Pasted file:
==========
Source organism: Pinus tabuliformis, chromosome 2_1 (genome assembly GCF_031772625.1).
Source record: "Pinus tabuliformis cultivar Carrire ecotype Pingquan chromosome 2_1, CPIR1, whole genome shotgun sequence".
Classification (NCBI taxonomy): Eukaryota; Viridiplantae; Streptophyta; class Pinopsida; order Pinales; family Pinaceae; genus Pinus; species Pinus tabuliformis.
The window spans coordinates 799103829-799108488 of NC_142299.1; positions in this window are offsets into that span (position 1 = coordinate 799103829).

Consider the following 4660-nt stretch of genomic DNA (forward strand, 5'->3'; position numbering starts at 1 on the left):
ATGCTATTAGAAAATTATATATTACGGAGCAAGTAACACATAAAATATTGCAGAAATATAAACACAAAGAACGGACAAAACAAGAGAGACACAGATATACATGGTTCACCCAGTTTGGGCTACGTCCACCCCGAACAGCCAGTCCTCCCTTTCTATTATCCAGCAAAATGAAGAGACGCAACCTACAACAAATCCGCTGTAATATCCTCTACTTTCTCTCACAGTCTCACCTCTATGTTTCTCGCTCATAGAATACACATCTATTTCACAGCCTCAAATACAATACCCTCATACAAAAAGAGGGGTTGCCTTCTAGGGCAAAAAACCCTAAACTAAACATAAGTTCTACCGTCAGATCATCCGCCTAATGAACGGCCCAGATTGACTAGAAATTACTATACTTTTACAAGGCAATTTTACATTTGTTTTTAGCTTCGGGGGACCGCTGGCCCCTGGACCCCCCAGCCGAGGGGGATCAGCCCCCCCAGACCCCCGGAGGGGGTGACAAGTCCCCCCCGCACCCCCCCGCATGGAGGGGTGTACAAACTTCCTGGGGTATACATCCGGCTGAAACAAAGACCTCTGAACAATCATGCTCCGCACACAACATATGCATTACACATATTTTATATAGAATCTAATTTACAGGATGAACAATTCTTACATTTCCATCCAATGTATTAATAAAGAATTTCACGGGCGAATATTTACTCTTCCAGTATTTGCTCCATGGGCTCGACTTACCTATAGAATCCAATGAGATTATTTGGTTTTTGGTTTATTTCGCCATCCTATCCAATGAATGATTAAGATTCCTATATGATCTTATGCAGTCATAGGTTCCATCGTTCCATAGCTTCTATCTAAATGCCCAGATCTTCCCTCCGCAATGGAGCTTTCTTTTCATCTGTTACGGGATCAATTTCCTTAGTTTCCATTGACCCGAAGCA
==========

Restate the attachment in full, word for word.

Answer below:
Source organism: Pinus tabuliformis, chromosome 2_1 (genome assembly GCF_031772625.1).
Source record: "Pinus tabuliformis cultivar Carrire ecotype Pingquan chromosome 2_1, CPIR1, whole genome shotgun sequence".
Classification (NCBI taxonomy): Eukaryota; Viridiplantae; Streptophyta; class Pinopsida; order Pinales; family Pinaceae; genus Pinus; species Pinus tabuliformis.
The window spans coordinates 799103829-799108488 of NC_142299.1; positions in this window are offsets into that span (position 1 = coordinate 799103829).

Consider the following 4660-nt stretch of genomic DNA (forward strand, 5'->3'; position numbering starts at 1 on the left):
ATGCTATTAGAAAATTATATATTACGGAGCAAGTAACACATAAAATATTGCAGAAATATAAACACAAAGAACGGACAAAACAAGAGAGACACAGATATACATGGTTCACCCAGTTTGGGCTACGTCCACCCCGAACAGCCAGTCCTCCCTTTCTATTATCCAGCAAAATGAAGAGACGCAACCTACAACAAATCCGCTGTAATATCCTCTACTTTCTCTCACAGTCTCACCTCTATGTTTCTCGCTCATAGAATACACATCTATTTCACAGCCTCAAATACAATACCCTCATACAAAAAGAGGGGTTGCCTTCTAGGGCAAAAAACCCTAAACTAAACATAAGTTCTACCGTCAGATCATCCGCCTAATGAACGGCCCAGATTGACTAGAAATTACTATACTTTTACAAGGCAATTTTACATTTGTTTTTAGCTTCGGGGGACCGCTGGCCCCTGGACCCCCCAGCCGAGGGGGATCAGCCCCCCCAGACCCCCGGAGGGGGTGACAAGTCCCCCCCGCACCCCCCCGCATGGAGGGGTGTACAAACTTCCTGGGGTATACATCCGGCTGAAACAAAGACCTCTGAACAATCATGCTCCGCACACAACATATGCATTACACATATTTTATATAGAATCTAATTTACAGGATGAACAATTCTTACATTTCCATCCAATGTATTAATAAAGAATTTCACGGGCGAATATTTACTCTTCCAGTATTTGCTCCATGGGCTCGACTTACCTATAGAATCCAATGAGATTATTTGGTTTTTGGTTTATTTCGCCATCCTATCCAATGAATGATTAAGATTCCTATATGATCTTATGCAGTCATAGGTTCCATCGTTCCATAGCTTCTATCTAAATGCCCAGATCTTCCCTCCGCAATGGAGCTTTCTTTTCATCTGTTACGGGATCAATTTCCTTAGTTTCCATTGACCCGAAGCA